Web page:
• If the script wants a response from Kakoune, or it wants to be sure the command it sent has completed before it sends another, it may ask Kakoune to write to $kak_response_fifo with :write or :echo -to-file
    • When the script attempts to read the result from $kak_response_fifo, the kernel pauses the script until Kakoune is ready to write
    • Once Kakoune has written a response, the script can read it and continue

This solution addresses our original problems:

  • instead of receiving bulky data through environment variables, a shell-script can request that data via the FIFOs

    echo "exec %; echo -to-file $kak_response_fifo %val{selection}" > "$kak_command_fifo"
    cat "$kak_response_fifo" | awk '... blah blah...'
  • instead of naming every possible value up-front, a shell-script can construct a name dynamically and request it via the FIFOs

    echo "echo -to-file $kak_response_fifo %opt{myplugin_$kak_opt_filetype}" > "$kak_command_fifo"
    per_filetype_value=$(cat "$kak_response_fifo")
  • instead of having multiple shell blocks to implement a multi-stage process, you can just write to $kak_command_fifo multiple times

    for word in 5.. 4.. 3.. 2.. 1.. BOOM; do
        echo info "$word" > "$kak_command_fifo"
        sleep 1

Does that make sense?

(Note: I have not tested any of the example code in this post, I will be very surprised if it works!)

EDIT: Turns out the kernel pauses a writer waiting for a reader, not just readers waiting for writers.


I came up with this (tested) example while working on kak-bundle:

nop -- %sh{
kkq() {  # quoter
  while [ $# -gt 0 ]; do
    printf " '"; printf '%s' "$1" | sed -e "s/'/''/g"; printf "'";
} #quoter

kkff() { cat >"$kak_command_fifo"; }

echo 'edit -scratch *bundle-status*; exec %(%d)' | kkff
for i in $(seq 1 5); do
kkff <<EOF
reg dquote $(kkq "$(date)"); exec 'gg' '<a-x>"_d' '<a-O>h' 'P'
reg dquote $(kkq " '$i' ... "); exec 'geP'
sleep 1

I’ve tried to implement a status buffer for kak-bundle using command_fifo, but ran into some unreliability problems ([BUG][CRASH] command_fifo fast re-opening crashes kakoune · Issue #4410 · mawww/kakoune · GitHub , now fixed, but this feature needs more testing, especially when combining command_fifo with response_fifo). Also, the %sh{} still blocks user action, even if it permits updating the UI and receiving replies from kak (meaning, you can’t switch to another buffer manually, continue editing another source etc).

The main thing to be careful about is to always close the command_fifo as soon as (and not more frequently than) you want kak to process your commands.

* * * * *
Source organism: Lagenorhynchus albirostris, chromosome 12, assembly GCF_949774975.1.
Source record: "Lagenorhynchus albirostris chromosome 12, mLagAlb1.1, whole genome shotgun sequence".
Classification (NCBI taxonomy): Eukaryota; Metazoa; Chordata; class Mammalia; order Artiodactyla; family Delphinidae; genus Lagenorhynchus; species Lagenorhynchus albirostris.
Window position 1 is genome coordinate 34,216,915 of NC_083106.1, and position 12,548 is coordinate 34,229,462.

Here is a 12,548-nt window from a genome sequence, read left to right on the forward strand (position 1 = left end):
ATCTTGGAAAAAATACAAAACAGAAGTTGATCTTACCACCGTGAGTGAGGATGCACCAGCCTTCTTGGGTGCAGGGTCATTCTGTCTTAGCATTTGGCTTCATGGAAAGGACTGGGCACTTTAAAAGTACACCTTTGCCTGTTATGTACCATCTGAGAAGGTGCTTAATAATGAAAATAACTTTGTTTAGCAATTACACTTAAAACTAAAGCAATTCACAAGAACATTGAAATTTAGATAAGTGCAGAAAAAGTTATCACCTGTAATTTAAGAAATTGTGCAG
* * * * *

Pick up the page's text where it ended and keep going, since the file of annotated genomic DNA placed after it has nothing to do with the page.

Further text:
1 Like

Thanks yes it did help a little bit, even if it’s a bit into into the mechanisme and I didn’t get all of it. The example where useful.

To see if I understand well, could you say that is pretty close to kcr?
If so, what would be the differences with @alexherbo2 's kcr?

I don’t know much about kcr myself, but as I understand it they’re both ways for shell-scripts to communicate bi-directionally with Kakoune. However:

command_fifo kcr
scoped to a single shell block scoped to a Kakoune session or a client
provides response_fifo to synchronise responses need to make your own FIFO for synchronised responses
only provides command execution provides many services
only works in a shell block can launch an interactive terminal connected to Kakoune
built-in to Kakoune a third-party extension

There’s probably a few use-cases where either command_fifo or kcr could work, but I suspect most of the time one or the other would have the clear advantage.


Here’s another thing a commnd fifo can do efficiently (without a double shell call): time other commands

decl -hidden str-list stkmach_time_cmd_error
# a trampoline, Saves `sh` errors.

decl str stkmach_elapsed_time
def stkmach-time-cmd -params .. %{
  set global stkmach_time_cmd_error
  eval %sh{
    save_t() {
      t=${EPOCHREALTIME:-$(date +%s.%N)}
      ms=${t#*.}; s=${t%%.*}
      s=$(( s - 1622494800 ))  # 2021-01-01
    save_t; t0=$t
    printf >"$kak_command_fifo" '%s; %s "\n"\n' \
      'try %{%arg{@}} catch %{set global stkmach_time_cmd_error fail %val{error}}' \
      "echo -to-file %\"$kak_response_fifo\" '
    IFS= read dummy <"$kak_response_fifo"
    printf 'set global stkmach_elapsed_time %s\n' $(( t - t0 ))
} -override
def stkmach-time-cmd-dbg -params .. %{
  stkmach-time-cmd %arg{@}
  echo -debug "stkmach: elapsed time: %opt{stkmach_elapsed_time}"
} -override